In the first article on driving value in public procurement, I outlined four areas where you can achieve the many goals of procurement while also fulfilling your mission needs. In other words, ways to get the most value out of the work you do. Those levers were split those into four groups: price-based levers, total cost levers, demand management levers and supply base levers.
It is true that “pricing” is the simplest of the 4 spending value levers, but…
In that article, I noted that pricing is the simplest and most-used of the four, and while that may be true, it is by no means a simple matter to achieve good, competitive pricing and fully realize its benefits. Competitive pricing is predicated on a keen understanding of a number of factors, including a market and its suppliers, internal user requirements and their demand patterns, and alignment with the user community. Several sophisticated techniques can and should be explored to determine their applicability to the acquisition at hand to maximize value from pricing. In this article, I’ll highlight key techniques and their required understanding in order to achieve good pricing outcomes and value – these techniques include:
- Maximize spend covered by negotiated contracts
- Collaborate across the enterprise for common requirements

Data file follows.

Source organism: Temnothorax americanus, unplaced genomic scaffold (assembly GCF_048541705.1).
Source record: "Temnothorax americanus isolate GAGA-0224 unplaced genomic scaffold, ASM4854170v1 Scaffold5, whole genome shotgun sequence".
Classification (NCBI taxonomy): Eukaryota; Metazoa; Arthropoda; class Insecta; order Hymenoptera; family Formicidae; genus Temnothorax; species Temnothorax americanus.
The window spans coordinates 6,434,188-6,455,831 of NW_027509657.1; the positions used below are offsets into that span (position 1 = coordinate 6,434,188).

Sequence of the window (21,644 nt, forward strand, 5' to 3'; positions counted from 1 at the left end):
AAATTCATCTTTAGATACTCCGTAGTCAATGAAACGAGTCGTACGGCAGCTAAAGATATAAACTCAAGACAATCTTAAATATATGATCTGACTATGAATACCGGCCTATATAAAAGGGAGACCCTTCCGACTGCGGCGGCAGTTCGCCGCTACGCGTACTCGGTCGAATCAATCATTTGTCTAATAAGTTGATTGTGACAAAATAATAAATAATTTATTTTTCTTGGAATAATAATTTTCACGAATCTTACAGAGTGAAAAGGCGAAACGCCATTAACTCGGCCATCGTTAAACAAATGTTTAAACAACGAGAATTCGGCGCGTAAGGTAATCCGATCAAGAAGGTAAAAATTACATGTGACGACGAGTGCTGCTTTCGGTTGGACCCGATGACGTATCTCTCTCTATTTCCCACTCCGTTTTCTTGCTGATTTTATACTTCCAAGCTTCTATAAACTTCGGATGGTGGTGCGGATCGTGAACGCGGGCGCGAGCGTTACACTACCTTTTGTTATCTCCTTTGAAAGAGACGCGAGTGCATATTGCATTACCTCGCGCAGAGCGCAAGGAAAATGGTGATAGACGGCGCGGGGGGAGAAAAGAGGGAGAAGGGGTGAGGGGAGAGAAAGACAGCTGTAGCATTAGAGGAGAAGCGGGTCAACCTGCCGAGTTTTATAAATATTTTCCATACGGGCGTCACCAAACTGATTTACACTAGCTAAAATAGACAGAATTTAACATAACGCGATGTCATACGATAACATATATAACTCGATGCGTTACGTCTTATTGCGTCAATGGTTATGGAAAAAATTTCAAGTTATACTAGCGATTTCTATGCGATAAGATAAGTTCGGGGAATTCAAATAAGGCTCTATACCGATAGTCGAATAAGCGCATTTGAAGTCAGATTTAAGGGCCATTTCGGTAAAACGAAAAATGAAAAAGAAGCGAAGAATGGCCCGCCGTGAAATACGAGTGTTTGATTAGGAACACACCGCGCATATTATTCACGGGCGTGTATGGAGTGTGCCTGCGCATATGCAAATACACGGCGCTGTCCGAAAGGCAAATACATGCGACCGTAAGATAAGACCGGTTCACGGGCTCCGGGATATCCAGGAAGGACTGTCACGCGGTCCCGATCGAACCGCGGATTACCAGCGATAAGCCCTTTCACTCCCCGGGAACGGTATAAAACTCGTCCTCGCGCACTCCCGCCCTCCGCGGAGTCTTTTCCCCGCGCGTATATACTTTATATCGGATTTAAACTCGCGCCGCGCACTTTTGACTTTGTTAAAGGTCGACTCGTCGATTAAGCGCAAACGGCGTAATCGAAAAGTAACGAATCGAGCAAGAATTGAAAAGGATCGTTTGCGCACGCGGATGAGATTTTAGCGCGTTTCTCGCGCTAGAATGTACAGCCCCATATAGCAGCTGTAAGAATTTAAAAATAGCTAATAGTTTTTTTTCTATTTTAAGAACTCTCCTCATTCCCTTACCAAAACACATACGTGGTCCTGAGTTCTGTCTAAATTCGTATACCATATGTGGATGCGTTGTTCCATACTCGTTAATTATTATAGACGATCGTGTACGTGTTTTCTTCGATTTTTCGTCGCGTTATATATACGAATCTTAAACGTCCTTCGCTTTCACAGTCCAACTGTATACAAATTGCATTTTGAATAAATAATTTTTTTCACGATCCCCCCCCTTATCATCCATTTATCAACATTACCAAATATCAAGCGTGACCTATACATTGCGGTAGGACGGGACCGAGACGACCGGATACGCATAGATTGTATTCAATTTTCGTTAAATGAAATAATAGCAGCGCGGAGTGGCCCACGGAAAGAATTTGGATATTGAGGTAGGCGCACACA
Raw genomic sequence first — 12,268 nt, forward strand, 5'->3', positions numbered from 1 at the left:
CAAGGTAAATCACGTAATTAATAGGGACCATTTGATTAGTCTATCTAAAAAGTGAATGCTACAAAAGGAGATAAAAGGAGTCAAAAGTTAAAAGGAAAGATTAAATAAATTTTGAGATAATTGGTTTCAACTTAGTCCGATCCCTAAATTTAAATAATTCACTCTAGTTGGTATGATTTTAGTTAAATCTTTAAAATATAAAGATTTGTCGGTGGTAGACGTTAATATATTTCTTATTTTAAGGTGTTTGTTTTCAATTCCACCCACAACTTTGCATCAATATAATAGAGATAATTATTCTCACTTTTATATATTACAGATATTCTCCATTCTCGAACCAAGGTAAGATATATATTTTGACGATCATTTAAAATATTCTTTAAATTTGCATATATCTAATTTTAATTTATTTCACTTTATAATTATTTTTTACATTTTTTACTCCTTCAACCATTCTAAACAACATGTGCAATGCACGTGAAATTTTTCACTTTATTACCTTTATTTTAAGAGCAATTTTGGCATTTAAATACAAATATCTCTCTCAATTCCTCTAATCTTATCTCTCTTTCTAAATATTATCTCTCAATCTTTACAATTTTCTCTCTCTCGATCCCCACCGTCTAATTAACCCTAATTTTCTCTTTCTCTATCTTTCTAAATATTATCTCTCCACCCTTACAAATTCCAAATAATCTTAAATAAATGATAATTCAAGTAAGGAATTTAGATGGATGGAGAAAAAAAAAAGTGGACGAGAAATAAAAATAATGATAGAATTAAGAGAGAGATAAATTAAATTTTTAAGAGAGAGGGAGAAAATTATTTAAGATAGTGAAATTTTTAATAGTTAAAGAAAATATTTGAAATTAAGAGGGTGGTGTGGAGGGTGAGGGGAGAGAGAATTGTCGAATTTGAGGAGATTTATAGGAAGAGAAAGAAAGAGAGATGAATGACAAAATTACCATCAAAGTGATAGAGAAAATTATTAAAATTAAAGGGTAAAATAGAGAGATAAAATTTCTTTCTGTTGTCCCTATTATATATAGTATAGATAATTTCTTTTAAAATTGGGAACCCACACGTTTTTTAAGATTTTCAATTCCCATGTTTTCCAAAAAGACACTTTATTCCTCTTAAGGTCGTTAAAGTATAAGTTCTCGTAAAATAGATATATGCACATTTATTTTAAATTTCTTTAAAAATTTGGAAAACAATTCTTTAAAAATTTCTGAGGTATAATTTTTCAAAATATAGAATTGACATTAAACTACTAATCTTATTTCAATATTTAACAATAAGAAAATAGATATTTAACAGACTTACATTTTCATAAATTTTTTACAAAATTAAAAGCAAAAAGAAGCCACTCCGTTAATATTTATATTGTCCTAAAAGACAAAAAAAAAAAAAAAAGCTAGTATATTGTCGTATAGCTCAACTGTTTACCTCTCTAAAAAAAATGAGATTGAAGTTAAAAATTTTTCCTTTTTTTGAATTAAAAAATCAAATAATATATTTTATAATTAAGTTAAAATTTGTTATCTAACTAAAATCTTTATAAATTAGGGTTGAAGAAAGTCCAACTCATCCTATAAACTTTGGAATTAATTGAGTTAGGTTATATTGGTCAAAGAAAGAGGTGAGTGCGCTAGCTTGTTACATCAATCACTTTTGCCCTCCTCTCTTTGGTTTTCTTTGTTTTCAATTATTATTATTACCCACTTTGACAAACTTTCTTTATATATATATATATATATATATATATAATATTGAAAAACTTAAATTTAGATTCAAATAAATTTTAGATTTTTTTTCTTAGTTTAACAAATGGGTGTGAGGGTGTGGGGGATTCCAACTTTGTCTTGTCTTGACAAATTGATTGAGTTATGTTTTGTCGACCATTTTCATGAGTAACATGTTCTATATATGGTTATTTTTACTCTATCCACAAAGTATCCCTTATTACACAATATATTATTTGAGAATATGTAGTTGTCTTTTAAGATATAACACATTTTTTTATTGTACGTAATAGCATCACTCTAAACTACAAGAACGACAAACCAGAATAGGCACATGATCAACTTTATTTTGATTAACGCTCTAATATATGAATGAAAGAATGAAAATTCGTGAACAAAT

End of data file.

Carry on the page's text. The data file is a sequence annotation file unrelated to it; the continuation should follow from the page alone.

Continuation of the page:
- Ensure rigorous competition
- Leverage reverse auctions
- Set multi-year target commitments
- Optimize timing of the acquisition
Maximize spend covered by negotiated contracts
Every agency has negotiated contracts, and every agency has leakage. When the contracting staff goes out and gets a negotiated contract for a particular good or service, there will still be others in the user community who continue to buy those items on their own, likely at a less-optimal price. Engage with users to help them understand the contracts that exist and how bringing their spend under those contracts may enable more competitive pricing through better volume discounts. The federal government has found this to be true, adding “spend under management” as a key benchmark metric for procurement success.
Collaborate across the enterprise for common requirements
Collaboration is key when working with the user community, and it’s vital that you include all relevant members of your user community to make sure that the “common” requirements you’re outlining are truly common. Shared requirements exist for a number of spend areas, including IT hardware and software, office products and furniture, and even professional services, to name a few of the larger examples. The bonus is that not only will you be creating efficiencies by collaborating across the enterprise, you’ll often get better pricing thanks to the larger volume you’re creating.
Ensure rigorous competition